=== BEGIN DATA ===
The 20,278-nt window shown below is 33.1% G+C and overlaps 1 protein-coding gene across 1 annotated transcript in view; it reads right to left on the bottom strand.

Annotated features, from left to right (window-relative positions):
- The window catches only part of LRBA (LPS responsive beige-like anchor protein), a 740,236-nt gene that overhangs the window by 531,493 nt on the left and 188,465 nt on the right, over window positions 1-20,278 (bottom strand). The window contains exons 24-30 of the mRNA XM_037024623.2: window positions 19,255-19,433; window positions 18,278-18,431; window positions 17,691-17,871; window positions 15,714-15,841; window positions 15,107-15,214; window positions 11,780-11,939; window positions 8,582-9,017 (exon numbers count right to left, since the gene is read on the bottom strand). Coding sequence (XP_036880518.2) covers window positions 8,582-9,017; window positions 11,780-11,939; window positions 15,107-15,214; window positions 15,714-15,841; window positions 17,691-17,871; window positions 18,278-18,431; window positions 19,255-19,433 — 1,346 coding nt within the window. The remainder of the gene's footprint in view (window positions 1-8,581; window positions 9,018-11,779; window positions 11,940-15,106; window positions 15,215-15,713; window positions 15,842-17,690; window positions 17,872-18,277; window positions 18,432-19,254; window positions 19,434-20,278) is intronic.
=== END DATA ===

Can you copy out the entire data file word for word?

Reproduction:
The 20,278-nt window shown below is 33.1% G+C and overlaps 1 protein-coding gene across 1 annotated transcript in view; it reads right to left on the bottom strand.

Annotated features, from left to right (window-relative positions):
- The window catches only part of LRBA (LPS responsive beige-like anchor protein), a 740,236-nt gene that overhangs the window by 531,493 nt on the left and 188,465 nt on the right, over window positions 1-20,278 (bottom strand). The window contains exons 24-30 of the mRNA XM_037024623.2: window positions 19,255-19,433; window positions 18,278-18,431; window positions 17,691-17,871; window positions 15,714-15,841; window positions 15,107-15,214; window positions 11,780-11,939; window positions 8,582-9,017 (exon numbers count right to left, since the gene is read on the bottom strand). Coding sequence (XP_036880518.2) covers window positions 8,582-9,017; window positions 11,780-11,939; window positions 15,107-15,214; window positions 15,714-15,841; window positions 17,691-17,871; window positions 18,278-18,431; window positions 19,255-19,433 — 1,346 coding nt within the window. The remainder of the gene's footprint in view (window positions 1-8,581; window positions 9,018-11,779; window positions 11,940-15,106; window positions 15,215-15,713; window positions 15,842-17,690; window positions 17,872-18,277; window positions 18,432-19,254; window positions 19,434-20,278) is intronic.